New Delhi: It is no secret that the RSS, self-styled guardian of the country, has been making unprecedented bid to capture power at the Center through its political arm BJP. It has launched a massive drive to spread its wing by opening shakhas in every nook and corner of the country. According to The Times of India, this moribund organization has suddenly become so active that in less than three months, it has opened more than 2,000 shakhas across the country. By the end of 2013, there were 44,982 shakhas in India, of which 8,417 were in UP alone.
The paper attributes sudden spurt in shakhas to Modi effect. It stated that the numbers had peaked in 2004, when there were around 51,000 functioning shakhas. They shrunk during the UPA tenure, hitting a low of 39,283 shakhas in 2010. But as scams broke out, and UPA 2 went from one low to another, there was again a renewed interest in shakhas, with a sudden burst in post-Modi months. The outfit is creating awareness among people to vote for a ‘suitable’ political candidate,” and ‘suitable’ of course being shorthand for Modi.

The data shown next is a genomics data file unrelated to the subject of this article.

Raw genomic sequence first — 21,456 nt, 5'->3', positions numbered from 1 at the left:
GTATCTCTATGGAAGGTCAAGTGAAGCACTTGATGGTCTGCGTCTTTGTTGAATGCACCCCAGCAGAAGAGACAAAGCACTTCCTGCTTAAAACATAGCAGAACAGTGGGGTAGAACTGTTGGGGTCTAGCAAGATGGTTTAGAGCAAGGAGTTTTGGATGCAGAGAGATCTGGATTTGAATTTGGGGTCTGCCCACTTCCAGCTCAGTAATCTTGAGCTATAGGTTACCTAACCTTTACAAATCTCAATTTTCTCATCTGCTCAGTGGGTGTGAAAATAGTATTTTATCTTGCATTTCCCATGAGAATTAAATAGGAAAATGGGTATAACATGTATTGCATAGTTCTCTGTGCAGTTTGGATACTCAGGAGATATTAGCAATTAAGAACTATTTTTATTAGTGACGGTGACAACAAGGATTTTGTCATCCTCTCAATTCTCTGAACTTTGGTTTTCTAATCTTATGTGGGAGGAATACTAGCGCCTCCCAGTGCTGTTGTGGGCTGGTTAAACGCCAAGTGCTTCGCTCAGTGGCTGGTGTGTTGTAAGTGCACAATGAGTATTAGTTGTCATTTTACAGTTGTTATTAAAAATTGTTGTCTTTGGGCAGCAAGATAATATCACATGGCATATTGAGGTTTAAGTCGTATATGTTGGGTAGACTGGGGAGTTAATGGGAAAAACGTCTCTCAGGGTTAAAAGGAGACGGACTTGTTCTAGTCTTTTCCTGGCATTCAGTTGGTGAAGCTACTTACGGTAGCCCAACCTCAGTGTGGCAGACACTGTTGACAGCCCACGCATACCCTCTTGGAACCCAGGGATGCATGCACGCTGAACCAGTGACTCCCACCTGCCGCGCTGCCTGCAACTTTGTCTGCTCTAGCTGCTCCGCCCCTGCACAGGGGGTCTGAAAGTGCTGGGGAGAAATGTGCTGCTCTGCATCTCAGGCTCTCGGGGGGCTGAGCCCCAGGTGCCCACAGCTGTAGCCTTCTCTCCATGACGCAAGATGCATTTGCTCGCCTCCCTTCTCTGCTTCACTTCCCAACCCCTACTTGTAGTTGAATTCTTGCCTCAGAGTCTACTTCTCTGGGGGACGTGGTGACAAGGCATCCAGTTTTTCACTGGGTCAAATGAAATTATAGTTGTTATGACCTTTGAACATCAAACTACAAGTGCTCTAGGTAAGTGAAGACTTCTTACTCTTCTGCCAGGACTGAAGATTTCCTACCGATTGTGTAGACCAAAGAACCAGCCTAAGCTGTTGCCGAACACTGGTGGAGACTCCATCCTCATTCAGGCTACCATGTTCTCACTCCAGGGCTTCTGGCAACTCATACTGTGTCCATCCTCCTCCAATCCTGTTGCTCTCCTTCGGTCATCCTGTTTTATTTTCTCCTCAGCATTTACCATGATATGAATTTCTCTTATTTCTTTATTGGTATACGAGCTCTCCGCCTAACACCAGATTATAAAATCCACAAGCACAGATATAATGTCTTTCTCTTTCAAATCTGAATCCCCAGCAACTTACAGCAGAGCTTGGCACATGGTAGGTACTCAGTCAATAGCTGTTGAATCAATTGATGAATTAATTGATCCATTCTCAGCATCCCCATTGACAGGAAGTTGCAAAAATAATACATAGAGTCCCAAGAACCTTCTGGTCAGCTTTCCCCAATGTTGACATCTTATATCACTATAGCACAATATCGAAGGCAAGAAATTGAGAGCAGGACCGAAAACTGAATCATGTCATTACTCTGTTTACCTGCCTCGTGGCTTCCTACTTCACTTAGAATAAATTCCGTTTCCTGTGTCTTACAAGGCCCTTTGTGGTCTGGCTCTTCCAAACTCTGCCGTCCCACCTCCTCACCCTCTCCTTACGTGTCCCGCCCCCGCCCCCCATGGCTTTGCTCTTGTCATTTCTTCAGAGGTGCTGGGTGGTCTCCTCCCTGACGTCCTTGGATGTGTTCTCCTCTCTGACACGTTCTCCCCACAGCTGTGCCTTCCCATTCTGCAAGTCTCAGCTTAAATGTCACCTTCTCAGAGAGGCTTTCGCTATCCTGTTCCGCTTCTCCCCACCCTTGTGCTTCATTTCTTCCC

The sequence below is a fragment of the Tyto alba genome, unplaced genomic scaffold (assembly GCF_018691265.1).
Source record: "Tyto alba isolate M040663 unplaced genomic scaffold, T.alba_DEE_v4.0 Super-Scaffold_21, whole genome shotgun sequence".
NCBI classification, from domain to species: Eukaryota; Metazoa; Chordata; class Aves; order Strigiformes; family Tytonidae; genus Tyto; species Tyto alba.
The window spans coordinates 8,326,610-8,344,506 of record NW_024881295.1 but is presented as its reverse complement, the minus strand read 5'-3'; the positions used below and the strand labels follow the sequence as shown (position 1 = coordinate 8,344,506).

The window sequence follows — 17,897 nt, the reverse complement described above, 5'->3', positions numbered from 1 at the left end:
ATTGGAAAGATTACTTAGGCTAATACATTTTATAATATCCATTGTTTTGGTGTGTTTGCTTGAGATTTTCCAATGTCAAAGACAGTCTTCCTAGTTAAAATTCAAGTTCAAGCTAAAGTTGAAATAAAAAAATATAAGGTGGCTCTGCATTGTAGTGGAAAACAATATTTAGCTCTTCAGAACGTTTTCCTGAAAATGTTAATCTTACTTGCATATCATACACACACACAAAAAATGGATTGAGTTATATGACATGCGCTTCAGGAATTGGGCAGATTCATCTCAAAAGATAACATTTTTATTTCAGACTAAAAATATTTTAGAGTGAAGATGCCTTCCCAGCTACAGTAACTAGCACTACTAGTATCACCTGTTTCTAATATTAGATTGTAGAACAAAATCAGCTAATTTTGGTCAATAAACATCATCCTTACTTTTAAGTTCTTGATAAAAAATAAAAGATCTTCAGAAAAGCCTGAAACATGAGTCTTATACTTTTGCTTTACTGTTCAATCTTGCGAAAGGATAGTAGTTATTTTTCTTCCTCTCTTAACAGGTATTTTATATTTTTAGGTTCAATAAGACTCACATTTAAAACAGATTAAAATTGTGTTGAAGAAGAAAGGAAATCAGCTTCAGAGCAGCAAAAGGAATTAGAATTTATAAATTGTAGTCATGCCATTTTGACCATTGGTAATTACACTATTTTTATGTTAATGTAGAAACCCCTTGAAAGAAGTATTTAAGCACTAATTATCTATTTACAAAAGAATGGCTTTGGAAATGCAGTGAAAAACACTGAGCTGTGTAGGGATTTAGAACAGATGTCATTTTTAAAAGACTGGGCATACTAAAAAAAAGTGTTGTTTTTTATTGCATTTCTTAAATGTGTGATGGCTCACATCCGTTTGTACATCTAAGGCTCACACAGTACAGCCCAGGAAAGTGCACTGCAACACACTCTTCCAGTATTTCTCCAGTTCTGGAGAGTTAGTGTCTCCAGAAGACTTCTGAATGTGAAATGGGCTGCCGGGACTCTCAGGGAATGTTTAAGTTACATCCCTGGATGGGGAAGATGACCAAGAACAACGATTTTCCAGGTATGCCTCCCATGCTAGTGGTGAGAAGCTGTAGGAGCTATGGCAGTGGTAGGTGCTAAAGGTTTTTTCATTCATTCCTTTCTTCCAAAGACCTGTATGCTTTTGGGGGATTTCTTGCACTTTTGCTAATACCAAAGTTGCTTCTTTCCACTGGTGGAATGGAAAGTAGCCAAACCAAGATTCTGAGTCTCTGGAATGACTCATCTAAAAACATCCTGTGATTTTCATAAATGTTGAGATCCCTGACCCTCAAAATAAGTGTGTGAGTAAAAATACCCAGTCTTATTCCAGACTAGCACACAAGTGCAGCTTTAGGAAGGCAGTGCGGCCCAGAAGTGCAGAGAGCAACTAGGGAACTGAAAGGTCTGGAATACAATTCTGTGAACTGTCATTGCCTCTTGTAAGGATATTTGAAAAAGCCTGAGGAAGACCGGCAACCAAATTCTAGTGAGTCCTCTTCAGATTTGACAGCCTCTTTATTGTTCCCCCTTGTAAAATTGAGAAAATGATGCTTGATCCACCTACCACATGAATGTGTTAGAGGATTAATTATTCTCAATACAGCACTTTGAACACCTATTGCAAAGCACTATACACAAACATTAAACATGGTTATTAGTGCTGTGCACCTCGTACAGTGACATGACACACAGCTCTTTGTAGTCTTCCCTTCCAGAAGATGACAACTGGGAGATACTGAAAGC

The report quotes one Ravi Tewari, a 22-year-old engineering student who joined a Shakha. Ravi says “I believe in Hindutva.” “The country needs reforms. Who other than Narendra Modi can make it happen?
The organization has focused more on UP as it is a route to power because of it sheer size. However, Kripa Shanker, who heads the RSS publicity wing for UP and Uttarakhand, says that it is not a seasonal upsurge. He claims the number shakhas did not decline after 2004. “It’s just that people are becoming more aware of our work.”
A Sangh activist, who did not want to be named, says “the surge clearly shows how the attraction of power is working for RSS”. “Students associated with ABVP have joined in large numbers over the past six months. Besides, people who were inactive in the past few years have become active again.”
“Shakhas are now much more organized,” says an ABVP leader. “Most shakhas now have ‘gan nayak’ — a functionary who is supposed to wake up swayamsewaks in the morning and bring them to the park — and ‘gan shikshak’ (group teacher), who trains the members. This was not the case some time ago.”
“More and more young people are coming forward and joining shakhas,” says Atul Singh, who heads a newly established shakha in Lucknow. What do the shakhas do? “They focus on character building, idealism, discipline and, of course, Hindutva.